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What is the -S in 'Pentium-S 150Mhz' ?

What does the -S mean in 'Pentium-S 150Mhz' that i see during computer bootup?

Leow
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leowlf
Asked:
leowlf
1 Solution
 
jhanceCommented:
It signifies the "S" mask revision of the original Pentium chip.  Most non-MMX Pentiums are "S".  Only the early P60/66 models and the Socket 5 Pentium chips were non-"S".  The MMX moniker is a post-"S" design.

In general, it doesn't mean much to an end-user.
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RoadWarriorCommented:
S means standard voltage 3.3-3.52 volts, Intel increased the saleble yield at one point by releasing a version that needed 3.6V to meet demand, the "S" CPUs are the better ones.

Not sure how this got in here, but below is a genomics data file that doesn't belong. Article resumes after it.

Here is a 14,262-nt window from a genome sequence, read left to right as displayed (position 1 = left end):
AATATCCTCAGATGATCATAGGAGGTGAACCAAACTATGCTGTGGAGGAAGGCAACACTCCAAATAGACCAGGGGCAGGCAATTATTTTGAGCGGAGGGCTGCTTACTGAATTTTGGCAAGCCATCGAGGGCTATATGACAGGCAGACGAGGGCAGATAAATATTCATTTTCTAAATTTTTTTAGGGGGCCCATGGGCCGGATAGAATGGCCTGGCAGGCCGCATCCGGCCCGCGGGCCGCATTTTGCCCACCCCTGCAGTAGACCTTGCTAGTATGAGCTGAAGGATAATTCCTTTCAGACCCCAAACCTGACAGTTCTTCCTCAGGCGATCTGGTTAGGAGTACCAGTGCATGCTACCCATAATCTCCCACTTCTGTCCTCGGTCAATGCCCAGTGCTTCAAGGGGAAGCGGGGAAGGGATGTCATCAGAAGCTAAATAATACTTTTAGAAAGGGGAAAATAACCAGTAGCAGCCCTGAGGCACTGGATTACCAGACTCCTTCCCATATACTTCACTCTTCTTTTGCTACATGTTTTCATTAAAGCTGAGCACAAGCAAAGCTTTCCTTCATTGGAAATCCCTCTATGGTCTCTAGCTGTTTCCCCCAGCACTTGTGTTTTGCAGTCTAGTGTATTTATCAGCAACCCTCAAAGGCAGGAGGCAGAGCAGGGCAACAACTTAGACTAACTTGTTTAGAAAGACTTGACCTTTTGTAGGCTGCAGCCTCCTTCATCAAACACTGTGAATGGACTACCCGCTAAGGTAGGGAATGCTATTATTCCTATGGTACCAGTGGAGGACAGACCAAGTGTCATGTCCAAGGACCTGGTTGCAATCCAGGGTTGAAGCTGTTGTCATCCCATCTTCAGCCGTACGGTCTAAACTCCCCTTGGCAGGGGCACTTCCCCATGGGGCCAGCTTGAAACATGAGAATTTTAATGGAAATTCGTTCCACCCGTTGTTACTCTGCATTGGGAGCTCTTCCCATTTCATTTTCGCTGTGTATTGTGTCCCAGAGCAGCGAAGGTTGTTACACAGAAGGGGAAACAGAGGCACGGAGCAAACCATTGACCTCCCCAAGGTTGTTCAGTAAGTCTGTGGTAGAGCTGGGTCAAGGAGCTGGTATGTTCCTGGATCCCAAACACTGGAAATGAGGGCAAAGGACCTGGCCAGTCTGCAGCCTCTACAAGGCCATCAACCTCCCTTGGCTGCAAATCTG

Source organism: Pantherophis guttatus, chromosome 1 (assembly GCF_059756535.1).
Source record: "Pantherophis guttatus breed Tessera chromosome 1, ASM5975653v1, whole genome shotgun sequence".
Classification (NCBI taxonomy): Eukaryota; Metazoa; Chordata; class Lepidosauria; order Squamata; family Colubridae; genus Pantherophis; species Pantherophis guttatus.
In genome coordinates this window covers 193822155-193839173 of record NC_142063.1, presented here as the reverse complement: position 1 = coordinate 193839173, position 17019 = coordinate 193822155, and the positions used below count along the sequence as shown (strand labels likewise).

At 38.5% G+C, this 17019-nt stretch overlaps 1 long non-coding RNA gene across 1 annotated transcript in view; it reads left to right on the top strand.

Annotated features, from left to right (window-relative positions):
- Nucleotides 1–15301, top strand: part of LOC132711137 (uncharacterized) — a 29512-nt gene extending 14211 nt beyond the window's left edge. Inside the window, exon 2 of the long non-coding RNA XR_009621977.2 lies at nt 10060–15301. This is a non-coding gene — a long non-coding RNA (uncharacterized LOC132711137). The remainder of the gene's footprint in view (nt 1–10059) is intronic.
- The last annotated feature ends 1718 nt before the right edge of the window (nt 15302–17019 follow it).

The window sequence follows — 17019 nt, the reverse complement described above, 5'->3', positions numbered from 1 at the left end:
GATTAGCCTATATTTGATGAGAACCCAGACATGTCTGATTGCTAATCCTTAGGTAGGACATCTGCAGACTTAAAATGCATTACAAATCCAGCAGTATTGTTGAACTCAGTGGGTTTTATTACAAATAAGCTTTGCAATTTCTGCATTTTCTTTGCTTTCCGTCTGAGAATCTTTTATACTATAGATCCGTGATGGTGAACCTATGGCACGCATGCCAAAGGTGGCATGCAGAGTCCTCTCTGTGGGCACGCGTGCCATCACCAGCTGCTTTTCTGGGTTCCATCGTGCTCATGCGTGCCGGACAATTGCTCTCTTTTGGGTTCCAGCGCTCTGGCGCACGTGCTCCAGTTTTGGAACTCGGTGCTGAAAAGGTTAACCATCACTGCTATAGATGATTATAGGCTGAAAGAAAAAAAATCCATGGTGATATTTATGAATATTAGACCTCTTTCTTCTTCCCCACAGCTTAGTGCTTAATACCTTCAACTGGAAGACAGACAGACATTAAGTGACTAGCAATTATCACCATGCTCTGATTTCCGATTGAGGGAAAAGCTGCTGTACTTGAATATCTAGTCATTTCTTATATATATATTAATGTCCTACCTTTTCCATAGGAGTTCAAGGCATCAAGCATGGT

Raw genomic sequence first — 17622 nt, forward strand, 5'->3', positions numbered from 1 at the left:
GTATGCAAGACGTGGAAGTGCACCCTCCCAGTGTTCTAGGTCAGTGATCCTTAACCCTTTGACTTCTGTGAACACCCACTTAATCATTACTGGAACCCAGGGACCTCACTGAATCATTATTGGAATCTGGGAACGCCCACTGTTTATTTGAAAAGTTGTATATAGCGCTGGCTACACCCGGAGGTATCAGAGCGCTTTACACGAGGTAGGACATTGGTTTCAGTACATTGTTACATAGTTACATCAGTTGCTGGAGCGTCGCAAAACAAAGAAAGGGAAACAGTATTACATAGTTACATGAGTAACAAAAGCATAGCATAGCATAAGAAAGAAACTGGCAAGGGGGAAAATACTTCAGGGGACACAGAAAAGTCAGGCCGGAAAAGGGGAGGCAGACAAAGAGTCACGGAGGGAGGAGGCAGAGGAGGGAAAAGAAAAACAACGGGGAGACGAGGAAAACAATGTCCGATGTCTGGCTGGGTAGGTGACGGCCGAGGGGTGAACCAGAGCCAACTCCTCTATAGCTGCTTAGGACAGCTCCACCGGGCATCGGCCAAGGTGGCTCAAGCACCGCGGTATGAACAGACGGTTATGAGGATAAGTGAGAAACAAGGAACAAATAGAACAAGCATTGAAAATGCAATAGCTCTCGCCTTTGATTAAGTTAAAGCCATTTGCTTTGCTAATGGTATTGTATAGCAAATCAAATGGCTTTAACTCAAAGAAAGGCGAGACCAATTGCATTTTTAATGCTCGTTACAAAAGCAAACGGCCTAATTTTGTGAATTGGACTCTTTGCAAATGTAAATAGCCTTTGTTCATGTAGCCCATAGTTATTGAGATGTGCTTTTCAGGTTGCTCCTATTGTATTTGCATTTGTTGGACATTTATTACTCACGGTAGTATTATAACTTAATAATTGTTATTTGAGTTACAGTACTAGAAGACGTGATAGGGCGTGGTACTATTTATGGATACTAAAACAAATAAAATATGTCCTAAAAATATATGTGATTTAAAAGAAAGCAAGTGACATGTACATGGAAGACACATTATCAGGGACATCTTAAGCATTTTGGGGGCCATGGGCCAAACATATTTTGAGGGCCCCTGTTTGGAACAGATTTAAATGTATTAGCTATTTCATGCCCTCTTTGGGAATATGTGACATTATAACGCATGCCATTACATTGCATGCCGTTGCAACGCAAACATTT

socket 4 chips don't show an "S" because they were 5v, early socket 5  pentiums don't show an S because intel hadn't come up with the 3.6v scam yet, but later socket 5 pentiums do, the gold topped ones don't, the ceramic ones usually do, and MMXs are 2.8v split core and have voltage spec printed on them, so aren't "S"
I think the 3.6v versions show up as VRE, but I'll have to check that if you really want to know.

regards,

Road Warrior
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